What critics and reviewers have said about Ray Carney's American Vision: The Films of Frank Capra

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The Georgia Review
"An ambitious and eloquent book [that] reads extraordinarily well. Carney speaks with freshness, clarity, and an absence of theoretical claptrap. He produces thoughtful and sometimes exuberant analyses of such Capra perennials as Meet John Doe and Mr. Smith Goes to Washington, as well as It's a Wonderful Life. . . [American Vision is] a book that should advance the reputations of both Frank Capra and Raymond Carney."

Leland Poague, author of Frank Capra in Film Quarterly
"An extraordinary achievement and undertaking.... A true fruition and a powerful defense of the auteurist impulse in film studies."

Film Study
"Offers fresh insights into Capra's career and the characters he created for the screen. Particularly impressive is the author's ability to tie the filmmaker's work to elements in the traditional arts and to Capra's peers in the film industry . . . The skill with which the author develops his thesis provides a model for future studies of this type."

Wilson Library Bulletin
"Carney makes a convincing case for his view of Capra as an 'American dreamer.'... His subtle analyses of individual films consistently reveal new slants even on movies already well covered in film criticism.... Carney opens new widows onto the important achievement of this major American director, and provides a framework for appreciating the depth and artistry of Capra's 'American Vision.'"

Library Journal
"The examples he cites of the strategies the films share with specific paintings by Homer, Eakins, and Sargent support Carney's fresh insights into the stylistics Capra developed and make the reevaluation he urges of the films all the more compelling. Recommended."

America
"[An] exciting art criticism book . . . so different from the many film criticism texts published in America and Europe."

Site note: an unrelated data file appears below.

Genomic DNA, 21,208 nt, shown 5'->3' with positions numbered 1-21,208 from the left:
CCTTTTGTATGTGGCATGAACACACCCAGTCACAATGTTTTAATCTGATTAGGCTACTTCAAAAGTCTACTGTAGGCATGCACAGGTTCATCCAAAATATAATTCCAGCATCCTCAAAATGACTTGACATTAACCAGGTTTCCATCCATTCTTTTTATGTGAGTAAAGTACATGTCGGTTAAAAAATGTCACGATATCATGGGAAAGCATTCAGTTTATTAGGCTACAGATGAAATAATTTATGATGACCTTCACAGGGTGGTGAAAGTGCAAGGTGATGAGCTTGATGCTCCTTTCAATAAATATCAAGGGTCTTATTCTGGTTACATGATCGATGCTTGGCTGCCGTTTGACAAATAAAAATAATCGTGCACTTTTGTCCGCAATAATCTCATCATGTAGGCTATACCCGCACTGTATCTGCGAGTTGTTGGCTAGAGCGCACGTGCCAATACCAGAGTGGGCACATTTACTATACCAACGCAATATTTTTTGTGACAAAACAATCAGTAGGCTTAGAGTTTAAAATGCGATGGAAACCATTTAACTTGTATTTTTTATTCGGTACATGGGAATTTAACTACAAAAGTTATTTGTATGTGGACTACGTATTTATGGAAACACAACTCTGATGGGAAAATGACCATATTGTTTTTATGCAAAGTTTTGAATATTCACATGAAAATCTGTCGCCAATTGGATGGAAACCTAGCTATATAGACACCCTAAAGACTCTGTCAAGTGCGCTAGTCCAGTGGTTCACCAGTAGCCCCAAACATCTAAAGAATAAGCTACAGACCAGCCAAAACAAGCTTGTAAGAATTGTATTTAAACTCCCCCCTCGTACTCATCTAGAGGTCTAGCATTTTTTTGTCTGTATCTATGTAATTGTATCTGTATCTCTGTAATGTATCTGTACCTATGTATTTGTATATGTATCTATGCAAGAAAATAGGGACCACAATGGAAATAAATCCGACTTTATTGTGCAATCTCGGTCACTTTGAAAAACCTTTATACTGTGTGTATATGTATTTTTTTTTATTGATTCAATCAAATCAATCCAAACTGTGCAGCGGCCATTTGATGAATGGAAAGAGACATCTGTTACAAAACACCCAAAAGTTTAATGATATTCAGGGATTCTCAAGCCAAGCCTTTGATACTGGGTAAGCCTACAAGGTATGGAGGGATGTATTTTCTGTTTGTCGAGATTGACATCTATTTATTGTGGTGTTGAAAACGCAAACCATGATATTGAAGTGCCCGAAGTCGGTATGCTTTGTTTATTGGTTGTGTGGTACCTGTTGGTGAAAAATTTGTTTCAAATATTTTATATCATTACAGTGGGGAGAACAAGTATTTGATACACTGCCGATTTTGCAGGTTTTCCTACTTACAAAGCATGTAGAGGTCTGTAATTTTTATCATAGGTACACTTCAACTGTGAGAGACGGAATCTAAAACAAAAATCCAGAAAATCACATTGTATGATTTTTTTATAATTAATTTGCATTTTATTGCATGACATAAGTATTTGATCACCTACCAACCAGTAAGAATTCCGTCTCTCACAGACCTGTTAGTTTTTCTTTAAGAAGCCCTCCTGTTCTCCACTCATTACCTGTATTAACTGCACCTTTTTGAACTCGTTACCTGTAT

The Journal of American Studies
"Carney constantly makes revealing and instructive comparisons with novelists and painters to link Capra to the themes and forms of American Romanticism. He advances his thesis further in a closely argued and densely detailed discussion of the individual films, assessing design, lighting, music, cutting, staging and acting styles.... All this is immensely valuable and Carney assembles a persuasive case."

Movie Collector's World
[American Vision] is a challenging, invigorating, and masterful work.... Carney's book allows us not only a greater appreciation of Capra's genius, but a greater understanding of film and what film can accomplish in its efforts to entertain us, challenge us, and, perhaps, inspire us."

Jeanine Basinger, Curator, Wesleyan University Frank Capra Archives and author of the It's a Wonderful Life Book
"The most detailed, intelligent, original, and accurate interpretations of [Capra's] work."

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John Cassavetes on Ray Carney's American Vision
"It is such a pleasure to see energy flow in a positive direction. I share [Ray Carney's] love for Capra...in my estimation the greatest of all American directors, a man who was so beautiful, so forgiving, so democratic, so damned talented, so full of life and energy that his films patrol the imagination of America today. He represents a country that perhaps never was. We see his heavies and they are the mighty, the unbeatable, no longer caring until they are made to care by the innocent persistence of the heroes. The villains continue to be greedy until Capra's people make them realize that there's joy to living.... He is the American dream."

Ray Carney, American Vision: The Films of Frank Capra (Hanover, N.H. University Press of New England, 1996), 88 illustrations, paperback, 510 pages. This book is available directly from the author for $20.

The first interdisciplinary study of America's best-known filmmaker. In this daring and unorthodox study, Ray Carney places the work of Frank Capra in the great tradition of American transcendentalism–along with paintings by Homer, Eakins, Sargent, Hopper and the writings of Emerson, Poe, Hawthorne, and William and Henry James, among others.

Interweaving wide-ranging discussions of American literature, drama, and painting and the work of other filmmakers with detailed analyses of such films as Itís a Wonderful Life, Meet John Doe, and Mr. Smith Goes to Washington, Carney finds in Capraís life and work a classic American struggle for self-expression within the repressive structures of ordinary life. In this larger cultural context, Capra emerges as something far more radical than the social realist he is often taken to be–as a visionary determined to unleash "mysterious, distinctive, personal energies that defy social understandings or control."

American Vision was reprinted in 1996 with a new Preface, outlining recent developments in Capra criticism, and detailing the shortcomings of current Cultural Studies approaches to his work.

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